Amid rising new-case rates in Arapahoe County, an expected move up the state’s COVID-19 dial — from level blue to the stricter level yellow — was averted in light of Tri-County Health Department’s local modification and extension of the dial system.
“We’re not moving to yellow. Given the impending devolution of the dial and the upcoming TCHD order, TCHD reached out to (the state public-health department) at the request of Arapahoe County to leave us as is, to avoid the whiplash and messaging issues for our communities,” said Luc Hatlestad, a county spokesperson. The state public-health department “concurred and rescinded the ask,” he added.
Arapahoe will stay at level blue once Tri-County's order extends the dial policy past April 16.
As the whirlwind of changes to public health restrictions in the Denver metro area continues, residents may be wondering what it all means for summer events and gatherings as public health officials try to ward off a potential fourth wave of the COVID-19 pandemic in Colorado.
The Tri-County Health Department — the local public health agency for Adams, Arapahoe and Douglas counties — discussed how summer activities may look during an April 8 virtual town hall put on in partnership with Arapahoe County.
“We’re really looking forward to things like the county fair and small events,” said Mellissa Sager, an official with Tri-County Health Department.
The state’s color-coded COVID-19 dial is the set of restrictions counties must follow based on the local spread of the virus. The system affects capacity at restaurants, other businesses, indoor and outdoor events, and other settings. Colorado originally implemented the dial on Sept. 15.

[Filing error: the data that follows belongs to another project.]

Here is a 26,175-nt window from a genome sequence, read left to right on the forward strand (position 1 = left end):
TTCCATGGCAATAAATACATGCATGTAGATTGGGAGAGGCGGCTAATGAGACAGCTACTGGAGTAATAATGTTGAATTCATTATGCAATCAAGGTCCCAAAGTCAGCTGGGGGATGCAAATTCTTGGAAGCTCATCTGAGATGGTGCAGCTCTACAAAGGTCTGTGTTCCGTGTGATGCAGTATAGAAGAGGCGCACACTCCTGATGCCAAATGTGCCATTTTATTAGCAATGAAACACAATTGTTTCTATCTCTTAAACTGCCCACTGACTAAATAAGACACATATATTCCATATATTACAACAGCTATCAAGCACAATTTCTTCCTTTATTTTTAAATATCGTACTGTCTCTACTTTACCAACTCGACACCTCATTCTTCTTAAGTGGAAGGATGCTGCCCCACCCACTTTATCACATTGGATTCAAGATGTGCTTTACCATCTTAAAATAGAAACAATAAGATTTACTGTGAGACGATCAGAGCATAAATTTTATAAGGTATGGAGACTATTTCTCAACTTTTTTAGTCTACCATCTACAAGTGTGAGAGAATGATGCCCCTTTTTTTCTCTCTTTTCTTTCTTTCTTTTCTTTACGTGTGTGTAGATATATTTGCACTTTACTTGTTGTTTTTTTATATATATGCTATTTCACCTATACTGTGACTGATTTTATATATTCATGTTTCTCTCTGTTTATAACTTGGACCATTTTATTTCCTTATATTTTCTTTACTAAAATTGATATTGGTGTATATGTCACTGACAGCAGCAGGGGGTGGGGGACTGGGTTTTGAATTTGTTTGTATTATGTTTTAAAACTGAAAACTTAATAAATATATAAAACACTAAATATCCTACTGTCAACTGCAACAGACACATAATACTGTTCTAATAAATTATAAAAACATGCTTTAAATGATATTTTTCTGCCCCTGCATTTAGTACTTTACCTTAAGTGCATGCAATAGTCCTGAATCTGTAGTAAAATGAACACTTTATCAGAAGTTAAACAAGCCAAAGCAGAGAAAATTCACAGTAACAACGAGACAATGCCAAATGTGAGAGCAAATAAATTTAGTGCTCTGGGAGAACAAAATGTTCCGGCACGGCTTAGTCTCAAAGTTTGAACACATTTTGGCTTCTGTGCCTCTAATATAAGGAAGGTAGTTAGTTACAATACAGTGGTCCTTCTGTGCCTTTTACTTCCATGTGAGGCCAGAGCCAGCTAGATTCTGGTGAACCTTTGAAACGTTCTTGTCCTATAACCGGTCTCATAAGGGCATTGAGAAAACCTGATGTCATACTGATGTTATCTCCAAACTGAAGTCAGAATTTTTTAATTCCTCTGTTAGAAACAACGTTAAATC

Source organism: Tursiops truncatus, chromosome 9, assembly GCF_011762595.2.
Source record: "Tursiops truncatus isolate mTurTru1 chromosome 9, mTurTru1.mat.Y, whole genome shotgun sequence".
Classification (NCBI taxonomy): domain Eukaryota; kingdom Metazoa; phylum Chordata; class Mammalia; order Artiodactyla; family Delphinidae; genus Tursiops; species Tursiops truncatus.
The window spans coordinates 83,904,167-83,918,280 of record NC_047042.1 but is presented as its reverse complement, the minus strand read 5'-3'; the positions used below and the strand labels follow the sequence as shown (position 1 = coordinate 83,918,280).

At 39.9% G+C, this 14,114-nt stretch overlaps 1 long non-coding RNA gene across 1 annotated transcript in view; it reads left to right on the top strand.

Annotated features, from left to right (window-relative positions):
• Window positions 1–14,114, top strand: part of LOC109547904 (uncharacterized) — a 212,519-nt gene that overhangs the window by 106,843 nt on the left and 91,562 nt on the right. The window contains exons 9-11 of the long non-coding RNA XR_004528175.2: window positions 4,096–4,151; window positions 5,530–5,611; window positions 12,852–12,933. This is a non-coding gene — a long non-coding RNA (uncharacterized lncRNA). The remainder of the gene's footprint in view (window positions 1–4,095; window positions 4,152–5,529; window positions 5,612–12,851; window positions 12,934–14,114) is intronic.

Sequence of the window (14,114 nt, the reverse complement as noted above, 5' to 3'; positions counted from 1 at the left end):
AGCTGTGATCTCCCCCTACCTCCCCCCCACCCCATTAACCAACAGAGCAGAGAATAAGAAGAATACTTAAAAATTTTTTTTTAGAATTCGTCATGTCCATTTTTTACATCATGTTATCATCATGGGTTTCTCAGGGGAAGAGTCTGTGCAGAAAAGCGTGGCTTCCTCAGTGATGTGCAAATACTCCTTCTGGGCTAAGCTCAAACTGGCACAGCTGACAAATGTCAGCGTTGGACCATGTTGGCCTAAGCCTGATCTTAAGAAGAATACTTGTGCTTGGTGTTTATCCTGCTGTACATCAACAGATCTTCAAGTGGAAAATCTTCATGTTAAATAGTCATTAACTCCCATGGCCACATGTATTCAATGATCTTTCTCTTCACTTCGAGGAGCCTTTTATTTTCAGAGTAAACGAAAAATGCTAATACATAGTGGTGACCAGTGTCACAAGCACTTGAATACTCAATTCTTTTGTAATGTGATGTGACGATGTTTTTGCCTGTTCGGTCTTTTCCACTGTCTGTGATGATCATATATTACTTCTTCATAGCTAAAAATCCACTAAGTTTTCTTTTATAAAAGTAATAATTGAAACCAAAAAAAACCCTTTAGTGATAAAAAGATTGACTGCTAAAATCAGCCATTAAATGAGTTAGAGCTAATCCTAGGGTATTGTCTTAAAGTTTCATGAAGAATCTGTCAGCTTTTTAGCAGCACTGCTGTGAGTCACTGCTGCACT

The latest changes to Colorado’s system of restrictions — dubbed “dial 3.0” — took effect on March 24, moving many counties across the state to the least restrictive stage, level green. The update also relaxed restrictions for certain businesses in other counties.
Dial 3.0 will remain in effect until mid-April, at which point the state plans to retire the dial and give local public health agencies greater control over what restrictions to enforce. The Tri-County Health Department’s board of health voted to extend a modified version of the state’s dial system for one month during an April 8 meeting.
As Coloradans look to the summer, though, public health officials are likely to keep urging events to take place outside.
“We know that outdoors are significantly safer than indoors, and as our local governments and community organizations plan for this summer, they’re keeping that in mind,” said Sager, Tri-County Health’s policy and intergovernmental affairs manager. “We’re working with (Arapahoe) County on the county fair, (and) we’re working with South Metro Fire on their fire muster this summer.” That’s an annual fire truck parade and firefighting demonstration event that takes place in Littleton.
Many summer activities may still look a little different than usual, Sager said, considering how to keep people at a safe distance. Tri-County officials think events with food vendors and local artists, for example, can happen safely, Sager added.